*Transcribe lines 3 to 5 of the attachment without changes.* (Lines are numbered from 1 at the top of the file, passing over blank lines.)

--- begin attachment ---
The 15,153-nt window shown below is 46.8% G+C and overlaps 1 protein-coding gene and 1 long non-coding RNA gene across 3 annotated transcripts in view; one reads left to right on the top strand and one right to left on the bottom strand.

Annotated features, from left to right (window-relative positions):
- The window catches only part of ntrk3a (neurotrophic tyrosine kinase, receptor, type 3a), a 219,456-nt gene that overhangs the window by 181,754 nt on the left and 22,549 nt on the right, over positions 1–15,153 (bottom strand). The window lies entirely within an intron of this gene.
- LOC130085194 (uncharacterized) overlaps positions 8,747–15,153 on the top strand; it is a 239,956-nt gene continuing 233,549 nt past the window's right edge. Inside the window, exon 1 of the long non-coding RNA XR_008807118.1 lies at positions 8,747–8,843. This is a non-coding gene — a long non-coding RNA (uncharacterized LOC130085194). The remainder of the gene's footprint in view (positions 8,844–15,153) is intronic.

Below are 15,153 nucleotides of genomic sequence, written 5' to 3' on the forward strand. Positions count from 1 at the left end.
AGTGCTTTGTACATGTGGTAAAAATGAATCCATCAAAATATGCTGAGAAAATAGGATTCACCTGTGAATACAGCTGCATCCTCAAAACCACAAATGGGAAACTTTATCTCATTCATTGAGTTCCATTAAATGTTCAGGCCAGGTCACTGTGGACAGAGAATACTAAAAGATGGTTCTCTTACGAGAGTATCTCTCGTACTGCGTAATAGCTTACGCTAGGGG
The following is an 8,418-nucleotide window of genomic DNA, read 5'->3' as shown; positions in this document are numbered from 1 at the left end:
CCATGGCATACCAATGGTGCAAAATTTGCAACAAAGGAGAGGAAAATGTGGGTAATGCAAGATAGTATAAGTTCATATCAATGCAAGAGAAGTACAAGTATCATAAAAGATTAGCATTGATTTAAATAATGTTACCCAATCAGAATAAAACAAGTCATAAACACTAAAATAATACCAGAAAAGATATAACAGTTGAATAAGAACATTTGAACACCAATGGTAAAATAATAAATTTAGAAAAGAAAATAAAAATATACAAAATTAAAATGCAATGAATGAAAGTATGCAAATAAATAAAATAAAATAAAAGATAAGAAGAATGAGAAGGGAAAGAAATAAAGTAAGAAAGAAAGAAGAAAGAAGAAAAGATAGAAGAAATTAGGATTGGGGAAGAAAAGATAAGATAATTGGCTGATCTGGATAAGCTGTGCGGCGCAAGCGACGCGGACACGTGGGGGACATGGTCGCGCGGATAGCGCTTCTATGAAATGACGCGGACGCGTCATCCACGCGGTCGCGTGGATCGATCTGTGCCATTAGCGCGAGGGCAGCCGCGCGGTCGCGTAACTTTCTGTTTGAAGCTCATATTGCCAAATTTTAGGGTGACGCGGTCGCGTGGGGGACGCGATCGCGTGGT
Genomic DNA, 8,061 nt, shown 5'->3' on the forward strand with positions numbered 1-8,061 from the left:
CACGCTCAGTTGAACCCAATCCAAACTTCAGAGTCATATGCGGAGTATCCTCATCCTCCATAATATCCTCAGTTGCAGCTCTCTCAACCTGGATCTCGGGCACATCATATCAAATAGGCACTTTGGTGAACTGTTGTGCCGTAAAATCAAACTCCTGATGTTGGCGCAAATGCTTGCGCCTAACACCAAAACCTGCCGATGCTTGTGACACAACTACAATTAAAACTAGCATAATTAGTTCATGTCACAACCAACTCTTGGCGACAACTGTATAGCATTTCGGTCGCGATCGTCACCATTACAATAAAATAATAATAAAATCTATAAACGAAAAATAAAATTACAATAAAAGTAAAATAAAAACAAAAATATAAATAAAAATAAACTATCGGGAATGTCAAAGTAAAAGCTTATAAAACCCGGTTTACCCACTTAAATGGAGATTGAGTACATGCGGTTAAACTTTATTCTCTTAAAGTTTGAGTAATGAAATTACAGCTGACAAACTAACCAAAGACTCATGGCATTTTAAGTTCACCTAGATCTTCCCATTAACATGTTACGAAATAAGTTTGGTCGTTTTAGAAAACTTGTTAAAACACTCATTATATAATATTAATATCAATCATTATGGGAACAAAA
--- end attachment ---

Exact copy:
- The window catches only part of ntrk3a (neurotrophic tyrosine kinase, receptor, type 3a), a 219,456-nt gene that overhangs the window by 181,754 nt on the left and 22,549 nt on the right, over positions 1–15,153 (bottom strand). The window lies entirely within an intron of this gene.
- LOC130085194 (uncharacterized) overlaps positions 8,747–15,153 on the top strand; it is a 239,956-nt gene continuing 233,549 nt past the window's right edge. Inside the window, exon 1 of the long non-coding RNA XR_008807118.1 lies at positions 8,747–8,843. This is a non-coding gene — a long non-coding RNA (uncharacterized LOC130085194). The remainder of the gene's footprint in view (positions 8,844–15,153) is intronic.

Below are 15,153 nucleotides of genomic sequence, written 5' to 3' on the forward strand. Positions count from 1 at the left end.